2014

2013

TIMELINE

?

Studio Timeline

Neighb

Hands

Desi

Use of the b


ign Activism + Participation Feedback + Evaluattion

RUP

Concept Masterplan

Selection of the Designer

Workshop with Designers

Call for Designers

? ?

bourhood Walk

s on Workshop

Advice + NDVR Booklet + Studio Booklet

booklet

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STAGE 1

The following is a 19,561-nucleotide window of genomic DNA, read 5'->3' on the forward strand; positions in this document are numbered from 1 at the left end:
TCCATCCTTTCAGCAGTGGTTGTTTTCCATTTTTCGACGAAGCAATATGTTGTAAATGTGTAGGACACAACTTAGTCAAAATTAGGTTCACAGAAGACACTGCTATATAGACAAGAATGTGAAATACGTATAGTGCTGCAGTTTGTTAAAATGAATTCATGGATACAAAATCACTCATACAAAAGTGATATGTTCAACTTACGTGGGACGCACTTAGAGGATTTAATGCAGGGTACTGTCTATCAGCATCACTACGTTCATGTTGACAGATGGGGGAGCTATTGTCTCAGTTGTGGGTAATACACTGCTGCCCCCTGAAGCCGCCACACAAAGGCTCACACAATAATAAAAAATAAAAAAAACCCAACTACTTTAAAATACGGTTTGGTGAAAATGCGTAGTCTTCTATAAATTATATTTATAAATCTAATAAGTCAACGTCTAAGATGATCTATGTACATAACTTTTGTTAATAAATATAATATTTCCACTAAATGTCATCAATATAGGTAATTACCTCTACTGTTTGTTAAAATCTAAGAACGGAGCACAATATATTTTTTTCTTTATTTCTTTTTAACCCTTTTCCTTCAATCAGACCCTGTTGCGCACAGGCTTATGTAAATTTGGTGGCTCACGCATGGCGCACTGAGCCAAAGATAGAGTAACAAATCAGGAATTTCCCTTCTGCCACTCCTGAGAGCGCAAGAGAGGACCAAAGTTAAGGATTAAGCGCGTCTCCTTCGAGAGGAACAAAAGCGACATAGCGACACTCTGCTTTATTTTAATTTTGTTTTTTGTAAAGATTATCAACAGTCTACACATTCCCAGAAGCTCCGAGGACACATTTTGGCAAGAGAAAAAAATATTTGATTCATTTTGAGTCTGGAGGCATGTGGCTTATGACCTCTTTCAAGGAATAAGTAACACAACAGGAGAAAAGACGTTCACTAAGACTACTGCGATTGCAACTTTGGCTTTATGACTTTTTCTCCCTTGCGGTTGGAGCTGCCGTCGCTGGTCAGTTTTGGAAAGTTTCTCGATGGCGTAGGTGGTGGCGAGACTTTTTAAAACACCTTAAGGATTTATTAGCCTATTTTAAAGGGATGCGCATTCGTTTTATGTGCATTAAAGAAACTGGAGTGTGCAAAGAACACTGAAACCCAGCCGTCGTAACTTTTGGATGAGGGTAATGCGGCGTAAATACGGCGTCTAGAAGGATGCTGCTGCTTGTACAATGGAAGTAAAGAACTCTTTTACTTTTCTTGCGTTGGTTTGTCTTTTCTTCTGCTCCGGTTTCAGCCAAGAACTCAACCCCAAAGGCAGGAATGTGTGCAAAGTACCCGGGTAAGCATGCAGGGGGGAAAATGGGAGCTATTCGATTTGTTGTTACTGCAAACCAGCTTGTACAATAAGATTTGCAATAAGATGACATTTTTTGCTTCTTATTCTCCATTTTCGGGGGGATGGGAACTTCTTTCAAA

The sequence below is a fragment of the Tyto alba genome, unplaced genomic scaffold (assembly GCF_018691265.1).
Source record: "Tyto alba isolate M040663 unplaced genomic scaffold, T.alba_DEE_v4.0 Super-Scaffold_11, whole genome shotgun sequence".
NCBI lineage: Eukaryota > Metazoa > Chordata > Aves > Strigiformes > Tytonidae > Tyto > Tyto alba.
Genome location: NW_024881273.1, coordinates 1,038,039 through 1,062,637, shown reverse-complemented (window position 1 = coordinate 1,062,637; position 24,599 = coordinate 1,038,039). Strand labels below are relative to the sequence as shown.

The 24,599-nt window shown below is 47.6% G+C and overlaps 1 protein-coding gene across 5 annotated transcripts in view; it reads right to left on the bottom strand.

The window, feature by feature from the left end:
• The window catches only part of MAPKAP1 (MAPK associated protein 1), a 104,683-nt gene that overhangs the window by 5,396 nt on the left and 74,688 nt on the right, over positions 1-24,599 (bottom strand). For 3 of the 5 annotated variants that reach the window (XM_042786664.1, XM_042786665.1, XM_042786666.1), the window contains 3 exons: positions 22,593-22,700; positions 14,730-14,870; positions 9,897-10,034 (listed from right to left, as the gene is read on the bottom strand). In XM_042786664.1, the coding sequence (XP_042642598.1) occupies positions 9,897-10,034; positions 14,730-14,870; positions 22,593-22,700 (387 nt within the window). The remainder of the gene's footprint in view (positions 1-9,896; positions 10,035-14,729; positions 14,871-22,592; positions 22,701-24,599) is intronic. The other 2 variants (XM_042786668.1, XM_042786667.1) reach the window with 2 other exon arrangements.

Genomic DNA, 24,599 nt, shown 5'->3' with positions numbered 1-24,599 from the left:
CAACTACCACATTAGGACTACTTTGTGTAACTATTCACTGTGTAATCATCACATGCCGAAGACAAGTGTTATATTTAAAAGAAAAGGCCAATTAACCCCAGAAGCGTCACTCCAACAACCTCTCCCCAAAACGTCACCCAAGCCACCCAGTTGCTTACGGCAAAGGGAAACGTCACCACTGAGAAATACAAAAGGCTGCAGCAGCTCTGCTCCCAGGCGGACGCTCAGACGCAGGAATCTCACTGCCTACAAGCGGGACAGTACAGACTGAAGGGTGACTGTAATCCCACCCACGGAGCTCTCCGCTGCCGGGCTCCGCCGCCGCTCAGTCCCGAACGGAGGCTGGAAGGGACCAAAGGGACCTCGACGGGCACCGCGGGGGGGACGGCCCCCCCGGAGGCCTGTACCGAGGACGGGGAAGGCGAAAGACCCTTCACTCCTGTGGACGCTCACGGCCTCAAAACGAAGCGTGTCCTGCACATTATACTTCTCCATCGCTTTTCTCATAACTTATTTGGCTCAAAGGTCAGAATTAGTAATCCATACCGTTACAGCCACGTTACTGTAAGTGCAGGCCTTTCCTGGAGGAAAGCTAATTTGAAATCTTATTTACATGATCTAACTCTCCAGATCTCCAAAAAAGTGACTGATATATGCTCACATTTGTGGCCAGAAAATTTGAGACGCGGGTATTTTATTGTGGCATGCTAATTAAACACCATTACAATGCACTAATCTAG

Feedback

PROCESS

Living by Water & Heritage

Advice to City

Advice as reference

Integrated & Productive

Self-sufficient

10


STAGE 2

STAGE 3

Internal Design Charette

Collaboration + Studio

Overlapping Values Equity

Safety & Comfort

Internal Design Charrette Some Values can not be expressed

Activism + Studio 11


12


CONCLUSION